Monday, 21 May 2007
This is another of York University Finance professor Moshe Milevsky's "Logic" books (previously reviewed Money Logic and soon to be reviewed Insurance Logic) about everyday financial, investing, purchasing and spending choices facing ordinary people. Unless you happen to be a finance prof, it's likely there is something of interest for you in this book. It comprises 40 chapters, of 2 to 7 pages each, on a wide, eclectic range of topics, all somehow connected with personal finances, such as insurance, taxes, mortgages, mutual funds, RRSPs, retirement, car loans vs leasing, investing, diversification, risk, pensions, annuities and more. Each chapter addresses a narrow issue or a choice and gives either a definitive answer when there is one, or guidance on how to make the correct choice, when personal circumstances can change the answer. Conveniently, each chapter gives a one or two sentence summary conclusion - e.g. chapter 10 on What is Financial Risk? concludes: "The lesson in all of this is that only a large and well diversified portfolio of stocks can truly grow in the long run. Otherwise, you are simply gambling." Most chapters have one or two simple tables or graphs that present the result of calculations to back up the conclusions. Milevsky presents the rationale, the "logic" and the conclusions, not any complicated math. He does provide some references and a two-page bibliography for further reading. There is no index, something I would normally consider to be a major deficiency but the nature of the book makes an index un-necessary.
The book is accessible to anyone who has basic knowledge of practical money affairs. Milevsky is good at defining terms for the uninitiated. For example, in "Mortgages: Fixed or Floating Rate?", there is an assumption that a reader generally knows that a mortgage is a loan to buy a house, but Milevsky takes the trouble to write, "With a fixed-rate mortgage, your monthly payments are pre-determined and known in advance ...". The test of accessibility for me is that those topics with which I was not familiar did not cause me to scratch my head wondering how his argument / discussion had got to where it led. Maybe it's his teaching background but it is a valuable writing quality for an author addressing a general audience. The writing style is casual and conversational but not cloying or condescending. It's a good book to read in short chunks of 10-20 minutes, on the bus commuting, waiting at the pool during kids' lessons, during commercial breaks while the Ottawa Senators are winning the Stanley Cup for the first time etc. The whole book is 237 pages.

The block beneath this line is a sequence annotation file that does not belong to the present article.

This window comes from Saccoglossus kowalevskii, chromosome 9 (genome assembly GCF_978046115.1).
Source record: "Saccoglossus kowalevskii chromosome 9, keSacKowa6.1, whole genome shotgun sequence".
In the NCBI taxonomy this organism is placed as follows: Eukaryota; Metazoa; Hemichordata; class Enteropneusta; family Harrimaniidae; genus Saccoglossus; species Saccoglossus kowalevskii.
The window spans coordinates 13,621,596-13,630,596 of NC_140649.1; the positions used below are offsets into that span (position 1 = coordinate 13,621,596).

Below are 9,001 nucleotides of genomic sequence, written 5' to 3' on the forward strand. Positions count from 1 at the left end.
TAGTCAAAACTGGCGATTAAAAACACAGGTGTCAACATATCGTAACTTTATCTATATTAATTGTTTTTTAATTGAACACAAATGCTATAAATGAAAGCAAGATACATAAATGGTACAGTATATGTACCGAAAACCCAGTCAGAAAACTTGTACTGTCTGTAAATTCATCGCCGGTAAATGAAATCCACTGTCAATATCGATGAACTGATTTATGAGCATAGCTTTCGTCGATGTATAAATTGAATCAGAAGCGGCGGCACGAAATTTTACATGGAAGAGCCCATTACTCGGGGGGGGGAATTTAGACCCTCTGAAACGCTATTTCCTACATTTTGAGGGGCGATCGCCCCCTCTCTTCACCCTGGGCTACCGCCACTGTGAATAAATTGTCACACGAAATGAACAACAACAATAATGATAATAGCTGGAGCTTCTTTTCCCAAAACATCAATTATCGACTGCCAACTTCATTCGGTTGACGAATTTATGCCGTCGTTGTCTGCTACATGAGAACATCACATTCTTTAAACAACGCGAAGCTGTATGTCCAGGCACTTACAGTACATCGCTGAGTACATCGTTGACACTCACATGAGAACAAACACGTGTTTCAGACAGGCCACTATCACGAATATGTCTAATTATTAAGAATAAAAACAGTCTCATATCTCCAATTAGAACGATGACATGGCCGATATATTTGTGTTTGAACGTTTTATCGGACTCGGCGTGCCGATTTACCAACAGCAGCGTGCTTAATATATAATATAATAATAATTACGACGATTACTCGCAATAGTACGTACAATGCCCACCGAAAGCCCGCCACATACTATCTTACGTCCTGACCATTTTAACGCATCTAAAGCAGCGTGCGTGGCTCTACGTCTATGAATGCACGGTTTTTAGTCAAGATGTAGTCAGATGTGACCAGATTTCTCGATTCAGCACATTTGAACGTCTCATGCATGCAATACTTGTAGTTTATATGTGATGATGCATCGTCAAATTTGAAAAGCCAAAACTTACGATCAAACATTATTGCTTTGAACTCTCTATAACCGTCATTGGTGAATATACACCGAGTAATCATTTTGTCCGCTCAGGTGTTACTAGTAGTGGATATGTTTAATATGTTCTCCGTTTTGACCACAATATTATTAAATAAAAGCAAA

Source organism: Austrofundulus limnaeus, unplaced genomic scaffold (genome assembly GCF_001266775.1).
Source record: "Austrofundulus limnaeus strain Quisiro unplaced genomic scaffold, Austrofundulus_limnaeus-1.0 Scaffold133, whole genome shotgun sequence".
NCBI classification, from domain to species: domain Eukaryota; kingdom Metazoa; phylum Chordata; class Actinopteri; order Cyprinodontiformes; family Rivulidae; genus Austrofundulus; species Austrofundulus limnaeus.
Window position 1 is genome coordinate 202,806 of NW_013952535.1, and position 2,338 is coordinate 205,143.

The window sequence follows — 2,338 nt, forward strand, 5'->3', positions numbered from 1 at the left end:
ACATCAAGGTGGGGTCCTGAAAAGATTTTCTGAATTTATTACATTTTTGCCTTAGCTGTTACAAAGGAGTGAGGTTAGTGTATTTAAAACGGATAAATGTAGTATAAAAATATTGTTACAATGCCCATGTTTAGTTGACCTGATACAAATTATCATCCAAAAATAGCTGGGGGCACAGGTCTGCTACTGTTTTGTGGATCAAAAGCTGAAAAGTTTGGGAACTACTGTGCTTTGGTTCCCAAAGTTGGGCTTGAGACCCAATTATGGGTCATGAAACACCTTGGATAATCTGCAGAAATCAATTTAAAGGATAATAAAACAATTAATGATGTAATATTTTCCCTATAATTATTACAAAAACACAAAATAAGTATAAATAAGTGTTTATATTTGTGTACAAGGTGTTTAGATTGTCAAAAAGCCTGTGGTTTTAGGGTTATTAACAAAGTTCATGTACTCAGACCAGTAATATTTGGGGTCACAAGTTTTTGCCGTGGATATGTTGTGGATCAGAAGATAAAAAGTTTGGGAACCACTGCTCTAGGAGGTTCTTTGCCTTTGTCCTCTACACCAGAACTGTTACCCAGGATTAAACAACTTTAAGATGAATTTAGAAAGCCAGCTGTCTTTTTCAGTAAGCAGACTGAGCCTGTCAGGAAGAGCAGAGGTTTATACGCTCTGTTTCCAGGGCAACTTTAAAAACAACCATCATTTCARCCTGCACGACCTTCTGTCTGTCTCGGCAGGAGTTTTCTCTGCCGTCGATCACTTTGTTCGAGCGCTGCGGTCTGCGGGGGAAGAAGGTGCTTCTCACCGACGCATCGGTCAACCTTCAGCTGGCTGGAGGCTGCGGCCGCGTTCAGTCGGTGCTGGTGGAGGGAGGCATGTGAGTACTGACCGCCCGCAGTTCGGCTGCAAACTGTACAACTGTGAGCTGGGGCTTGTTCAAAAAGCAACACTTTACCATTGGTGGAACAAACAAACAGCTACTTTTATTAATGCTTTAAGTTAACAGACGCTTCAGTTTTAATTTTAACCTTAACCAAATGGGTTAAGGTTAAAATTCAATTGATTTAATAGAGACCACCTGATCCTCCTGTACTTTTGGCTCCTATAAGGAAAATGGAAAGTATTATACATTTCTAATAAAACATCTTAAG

A very small amount of the content suffers from being out of date, for instance, the rant against the foreign content cap in RRSPs that is no longer relevant since the federal government finally removed the restriction a few years ago. Another is the negotiating spreads on mortgages by Canadian banks - is it still one percent reduction one should demand/expect or have the years since 2001 widened or narrowed the spread?
There is some overlap between Money Logic and this book - topics like diversification, risk, borrowing to lend, dollar cost averaging appear in both. Money Logic treats fewer topics in much more length and depth, doing a better job demonstrating the fallacy of dollar-cost averaging, for instance, though of course the conclusion is the same. So, if you decide you can trust Milevsky and don't need all the proof and only want to buy one book, I'd suggest Wealth Logic. I don't regret buying both, since there is real non-repeated value in Money Logic too.
In short, buy this book ($15 to $20 at the on-line retailers) and keep it around till you need to have a quick look at what to do whenever a financial decision comes up. Milevsky may have your answer in his 40 topics and you can be sure it is well thought out and neutral. Five stars out of five is my rating.
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